1) Public Perception
Just like pitching to Venture Capitalists, you have one shot to make an impression and then the bridge is burned. I am not necessarily talking about burning bridges with the sharks, but more so with your brand and the public. In the case of Shark Tank, the perspective of the sharks is often transmitted to the public, especially when negative. Unfortunately, our product needed consumers to trust in the technology in order to have a heightened user experience. With the sharks soiling that root ideal, potential customers questioned the validity of the technology. Should they know any better? No. When a TV personality portrayed as an industry expert to the public makes a statement, it becomes concrete. Though we spent countless hours honing the technology, we continued to run into trust issues with our potential customers.
2) Is Your Product/Business Suited for Shark Tank?
In our case, our product was B2B2C (Business to Business to Consumer) and in a position that wasn?t suited for Shark Tank. If we had 100 units deployed, $50k monthly revenue and wanted to go on Shark Tank to expand to more cities and raise brand awareness, I believe we would have profited from Shark Tank. Instead, we went in defending a mere idea, pitched a vision, and ended up labeled as one of the worst pitches in Shark Tank history. Young companies are fragile and regardless of whether you think you have the next big thing, if given a second chance, I would prove market validity of the product AND business before entering the tank. This seems like a no-brainer, but when faced with the excitement of Shark Tank, you have to take a step back. I don?t agree with harsh reactions to pre-revenue companies, but we just needed more time.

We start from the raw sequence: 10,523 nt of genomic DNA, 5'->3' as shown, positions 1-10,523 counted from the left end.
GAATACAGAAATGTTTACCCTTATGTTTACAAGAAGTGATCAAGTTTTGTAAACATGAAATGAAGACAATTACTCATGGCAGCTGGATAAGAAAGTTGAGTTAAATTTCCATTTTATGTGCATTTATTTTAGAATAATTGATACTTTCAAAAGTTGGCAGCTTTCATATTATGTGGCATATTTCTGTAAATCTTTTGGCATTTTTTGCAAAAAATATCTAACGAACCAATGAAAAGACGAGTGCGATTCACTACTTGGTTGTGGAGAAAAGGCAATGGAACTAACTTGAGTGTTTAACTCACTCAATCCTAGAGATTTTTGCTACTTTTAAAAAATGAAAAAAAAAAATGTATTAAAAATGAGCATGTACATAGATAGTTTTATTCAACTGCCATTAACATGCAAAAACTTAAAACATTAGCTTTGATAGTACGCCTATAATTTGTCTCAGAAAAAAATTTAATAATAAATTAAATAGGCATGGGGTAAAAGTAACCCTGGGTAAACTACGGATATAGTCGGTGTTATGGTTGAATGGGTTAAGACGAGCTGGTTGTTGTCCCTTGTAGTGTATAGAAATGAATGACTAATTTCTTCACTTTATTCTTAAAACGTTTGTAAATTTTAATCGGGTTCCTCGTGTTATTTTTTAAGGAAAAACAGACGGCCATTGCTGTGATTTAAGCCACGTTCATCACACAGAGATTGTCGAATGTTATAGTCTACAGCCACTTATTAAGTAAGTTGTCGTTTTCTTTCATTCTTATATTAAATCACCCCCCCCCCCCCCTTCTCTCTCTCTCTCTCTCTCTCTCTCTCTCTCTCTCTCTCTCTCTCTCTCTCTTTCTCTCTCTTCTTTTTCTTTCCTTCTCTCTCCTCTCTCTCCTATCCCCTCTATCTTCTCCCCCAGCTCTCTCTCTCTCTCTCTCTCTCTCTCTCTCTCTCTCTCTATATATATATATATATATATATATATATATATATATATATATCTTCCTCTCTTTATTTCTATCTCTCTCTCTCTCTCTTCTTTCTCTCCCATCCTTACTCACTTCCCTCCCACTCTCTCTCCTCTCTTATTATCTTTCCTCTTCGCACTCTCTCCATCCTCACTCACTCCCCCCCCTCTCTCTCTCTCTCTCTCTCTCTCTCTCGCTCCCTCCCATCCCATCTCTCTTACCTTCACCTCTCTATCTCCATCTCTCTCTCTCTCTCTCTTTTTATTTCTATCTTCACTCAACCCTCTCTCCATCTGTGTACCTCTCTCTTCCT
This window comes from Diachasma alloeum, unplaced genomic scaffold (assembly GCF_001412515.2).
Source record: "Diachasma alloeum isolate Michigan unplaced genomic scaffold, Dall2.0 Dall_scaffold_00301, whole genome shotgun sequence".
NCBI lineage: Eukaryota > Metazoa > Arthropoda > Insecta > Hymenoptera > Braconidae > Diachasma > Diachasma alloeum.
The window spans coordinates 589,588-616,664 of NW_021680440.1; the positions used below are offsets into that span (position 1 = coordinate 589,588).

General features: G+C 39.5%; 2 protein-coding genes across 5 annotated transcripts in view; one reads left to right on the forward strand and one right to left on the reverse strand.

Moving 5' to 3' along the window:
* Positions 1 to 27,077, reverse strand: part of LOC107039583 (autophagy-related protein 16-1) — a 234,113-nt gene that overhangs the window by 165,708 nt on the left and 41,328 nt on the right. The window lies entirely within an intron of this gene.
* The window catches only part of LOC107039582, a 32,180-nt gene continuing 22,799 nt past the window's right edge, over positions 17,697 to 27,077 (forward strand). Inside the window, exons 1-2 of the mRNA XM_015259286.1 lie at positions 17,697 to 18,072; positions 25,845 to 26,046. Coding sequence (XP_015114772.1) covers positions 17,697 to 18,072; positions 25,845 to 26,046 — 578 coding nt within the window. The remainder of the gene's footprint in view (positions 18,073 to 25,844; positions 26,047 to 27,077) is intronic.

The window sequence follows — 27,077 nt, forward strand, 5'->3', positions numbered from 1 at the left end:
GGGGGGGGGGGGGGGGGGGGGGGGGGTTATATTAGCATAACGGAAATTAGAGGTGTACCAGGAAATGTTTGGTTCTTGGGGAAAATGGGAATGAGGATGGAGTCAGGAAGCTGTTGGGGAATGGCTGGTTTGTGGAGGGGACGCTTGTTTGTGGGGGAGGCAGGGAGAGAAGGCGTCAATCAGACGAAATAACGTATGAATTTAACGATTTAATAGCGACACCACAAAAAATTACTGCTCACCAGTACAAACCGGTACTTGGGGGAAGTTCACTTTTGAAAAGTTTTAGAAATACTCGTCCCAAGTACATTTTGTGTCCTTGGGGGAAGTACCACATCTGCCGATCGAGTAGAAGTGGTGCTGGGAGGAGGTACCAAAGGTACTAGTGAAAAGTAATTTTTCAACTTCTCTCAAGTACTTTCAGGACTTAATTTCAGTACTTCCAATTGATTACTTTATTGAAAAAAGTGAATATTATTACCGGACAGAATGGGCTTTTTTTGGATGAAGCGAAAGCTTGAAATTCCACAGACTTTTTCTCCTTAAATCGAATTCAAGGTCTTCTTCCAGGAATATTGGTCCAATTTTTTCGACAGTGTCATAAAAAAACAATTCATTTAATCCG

3) Shark Tank is immortal. What you do will follow you forever.